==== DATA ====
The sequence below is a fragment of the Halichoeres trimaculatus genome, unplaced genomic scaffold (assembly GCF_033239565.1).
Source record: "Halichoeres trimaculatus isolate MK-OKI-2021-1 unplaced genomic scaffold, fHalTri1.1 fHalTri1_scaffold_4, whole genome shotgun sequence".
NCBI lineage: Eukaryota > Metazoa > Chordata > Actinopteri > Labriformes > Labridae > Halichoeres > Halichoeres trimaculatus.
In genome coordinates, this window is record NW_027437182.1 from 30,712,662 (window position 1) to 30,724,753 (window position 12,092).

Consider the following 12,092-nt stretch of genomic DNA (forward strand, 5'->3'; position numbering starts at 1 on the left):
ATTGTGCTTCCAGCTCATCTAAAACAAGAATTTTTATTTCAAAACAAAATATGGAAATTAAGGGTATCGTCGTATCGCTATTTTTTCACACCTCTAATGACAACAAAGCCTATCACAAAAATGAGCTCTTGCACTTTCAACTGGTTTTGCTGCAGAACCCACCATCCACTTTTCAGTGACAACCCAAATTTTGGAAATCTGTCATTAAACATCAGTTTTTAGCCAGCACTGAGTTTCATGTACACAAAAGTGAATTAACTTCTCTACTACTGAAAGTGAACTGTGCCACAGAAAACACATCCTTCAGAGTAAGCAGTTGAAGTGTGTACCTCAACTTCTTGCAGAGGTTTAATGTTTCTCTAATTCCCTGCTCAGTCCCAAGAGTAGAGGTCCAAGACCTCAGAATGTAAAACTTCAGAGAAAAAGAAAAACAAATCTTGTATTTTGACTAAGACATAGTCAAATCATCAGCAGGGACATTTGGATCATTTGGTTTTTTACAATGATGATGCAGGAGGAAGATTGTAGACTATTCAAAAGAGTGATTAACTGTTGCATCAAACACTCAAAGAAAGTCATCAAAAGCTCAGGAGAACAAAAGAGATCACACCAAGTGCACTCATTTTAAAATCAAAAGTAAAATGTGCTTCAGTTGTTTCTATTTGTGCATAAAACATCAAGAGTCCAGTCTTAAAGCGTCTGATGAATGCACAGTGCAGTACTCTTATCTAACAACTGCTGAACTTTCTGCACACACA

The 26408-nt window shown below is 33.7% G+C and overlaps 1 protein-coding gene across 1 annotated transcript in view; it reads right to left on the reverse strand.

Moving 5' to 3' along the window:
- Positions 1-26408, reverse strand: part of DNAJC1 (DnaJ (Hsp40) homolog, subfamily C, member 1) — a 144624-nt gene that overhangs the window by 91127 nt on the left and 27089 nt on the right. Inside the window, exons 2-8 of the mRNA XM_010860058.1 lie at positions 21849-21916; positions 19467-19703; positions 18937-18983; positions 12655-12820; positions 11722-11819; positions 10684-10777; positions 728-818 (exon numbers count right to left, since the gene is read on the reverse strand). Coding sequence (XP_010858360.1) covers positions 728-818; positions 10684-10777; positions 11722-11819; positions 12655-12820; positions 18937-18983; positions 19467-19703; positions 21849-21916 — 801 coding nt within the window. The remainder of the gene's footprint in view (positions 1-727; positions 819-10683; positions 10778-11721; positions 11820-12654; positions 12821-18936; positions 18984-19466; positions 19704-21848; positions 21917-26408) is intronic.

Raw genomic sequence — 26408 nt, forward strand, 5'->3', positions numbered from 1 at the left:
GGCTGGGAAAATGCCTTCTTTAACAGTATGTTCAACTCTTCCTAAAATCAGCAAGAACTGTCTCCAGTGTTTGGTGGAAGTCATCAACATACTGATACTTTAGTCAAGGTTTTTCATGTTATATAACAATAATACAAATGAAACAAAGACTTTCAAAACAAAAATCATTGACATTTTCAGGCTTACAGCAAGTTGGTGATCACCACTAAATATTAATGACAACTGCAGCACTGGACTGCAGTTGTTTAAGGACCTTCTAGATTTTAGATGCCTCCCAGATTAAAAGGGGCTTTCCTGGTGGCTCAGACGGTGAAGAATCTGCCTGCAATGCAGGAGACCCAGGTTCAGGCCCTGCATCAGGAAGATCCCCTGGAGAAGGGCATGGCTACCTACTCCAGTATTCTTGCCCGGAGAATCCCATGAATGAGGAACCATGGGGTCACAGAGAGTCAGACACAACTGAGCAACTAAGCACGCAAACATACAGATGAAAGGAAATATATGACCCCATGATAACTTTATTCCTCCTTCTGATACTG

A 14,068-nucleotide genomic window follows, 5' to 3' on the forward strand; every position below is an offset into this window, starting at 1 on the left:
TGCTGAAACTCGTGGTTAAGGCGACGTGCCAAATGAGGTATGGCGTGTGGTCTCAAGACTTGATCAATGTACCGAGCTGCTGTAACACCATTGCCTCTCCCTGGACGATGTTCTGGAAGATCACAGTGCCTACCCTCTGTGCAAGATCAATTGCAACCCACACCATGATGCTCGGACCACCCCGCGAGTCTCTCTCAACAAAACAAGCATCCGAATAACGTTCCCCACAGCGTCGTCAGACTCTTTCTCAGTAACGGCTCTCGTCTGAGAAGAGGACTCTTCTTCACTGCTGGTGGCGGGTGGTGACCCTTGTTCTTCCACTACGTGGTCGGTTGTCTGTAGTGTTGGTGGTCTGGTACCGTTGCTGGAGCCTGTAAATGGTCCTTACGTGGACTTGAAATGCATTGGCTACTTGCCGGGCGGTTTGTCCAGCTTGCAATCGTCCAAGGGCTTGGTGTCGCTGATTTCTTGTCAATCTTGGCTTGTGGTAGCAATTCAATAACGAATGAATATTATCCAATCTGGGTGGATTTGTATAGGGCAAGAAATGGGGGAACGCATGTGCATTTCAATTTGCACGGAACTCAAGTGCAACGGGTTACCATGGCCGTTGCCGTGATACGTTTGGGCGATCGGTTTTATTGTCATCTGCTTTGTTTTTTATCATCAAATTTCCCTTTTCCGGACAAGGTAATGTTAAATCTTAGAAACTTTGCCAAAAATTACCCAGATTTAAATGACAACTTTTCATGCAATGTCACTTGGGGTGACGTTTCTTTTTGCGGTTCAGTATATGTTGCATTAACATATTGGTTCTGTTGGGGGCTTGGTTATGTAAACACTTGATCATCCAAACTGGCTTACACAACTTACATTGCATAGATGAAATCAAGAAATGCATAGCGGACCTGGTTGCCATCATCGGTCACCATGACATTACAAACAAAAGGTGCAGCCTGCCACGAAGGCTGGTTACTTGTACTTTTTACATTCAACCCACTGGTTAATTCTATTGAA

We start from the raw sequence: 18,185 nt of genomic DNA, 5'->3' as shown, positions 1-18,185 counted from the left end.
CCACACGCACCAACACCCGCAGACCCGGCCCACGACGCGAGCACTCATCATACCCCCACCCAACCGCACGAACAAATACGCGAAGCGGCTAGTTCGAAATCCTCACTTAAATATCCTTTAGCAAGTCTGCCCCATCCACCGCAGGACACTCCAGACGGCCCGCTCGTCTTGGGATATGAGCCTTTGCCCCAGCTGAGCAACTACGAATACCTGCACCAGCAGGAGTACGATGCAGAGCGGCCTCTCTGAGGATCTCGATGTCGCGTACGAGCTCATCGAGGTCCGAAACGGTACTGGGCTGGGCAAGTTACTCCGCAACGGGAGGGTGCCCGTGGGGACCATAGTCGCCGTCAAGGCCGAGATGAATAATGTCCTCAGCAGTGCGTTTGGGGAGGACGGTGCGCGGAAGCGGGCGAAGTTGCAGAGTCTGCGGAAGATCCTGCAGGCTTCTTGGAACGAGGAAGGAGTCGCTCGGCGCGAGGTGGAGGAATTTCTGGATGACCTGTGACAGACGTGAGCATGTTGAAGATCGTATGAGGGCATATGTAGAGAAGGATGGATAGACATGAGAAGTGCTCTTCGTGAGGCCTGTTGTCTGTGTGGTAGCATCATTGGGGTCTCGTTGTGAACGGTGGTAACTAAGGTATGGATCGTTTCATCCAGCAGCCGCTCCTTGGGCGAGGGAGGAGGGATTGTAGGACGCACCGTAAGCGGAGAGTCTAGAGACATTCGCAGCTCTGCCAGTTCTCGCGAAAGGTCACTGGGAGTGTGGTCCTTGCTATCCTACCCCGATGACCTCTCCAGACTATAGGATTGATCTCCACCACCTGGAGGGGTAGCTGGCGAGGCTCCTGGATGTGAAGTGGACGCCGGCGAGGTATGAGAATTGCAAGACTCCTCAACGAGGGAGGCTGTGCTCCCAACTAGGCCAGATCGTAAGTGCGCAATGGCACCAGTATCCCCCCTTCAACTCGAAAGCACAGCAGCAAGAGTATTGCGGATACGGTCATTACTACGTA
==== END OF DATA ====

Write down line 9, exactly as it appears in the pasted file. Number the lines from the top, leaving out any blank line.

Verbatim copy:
- Positions 1-26408, reverse strand: part of DNAJC1 (DnaJ (Hsp40) homolog, subfamily C, member 1) — a 144624-nt gene that overhangs the window by 91127 nt on the left and 27089 nt on the right. Inside the window, exons 2-8 of the mRNA XM_010860058.1 lie at positions 21849-21916; positions 19467-19703; positions 18937-18983; positions 12655-12820; positions 11722-11819; positions 10684-10777; positions 728-818 (exon numbers count right to left, since the gene is read on the reverse strand). Coding sequence (XP_010858360.1) covers positions 728-818; positions 10684-10777; positions 11722-11819; positions 12655-12820; positions 18937-18983; positions 19467-19703; positions 21849-21916 — 801 coding nt within the window. The remainder of the gene's footprint in view (positions 1-727; positions 819-10683; positions 10778-11721; positions 11820-12654; positions 12821-18936; positions 18984-19466; positions 19704-21848; positions 21917-26408) is intronic.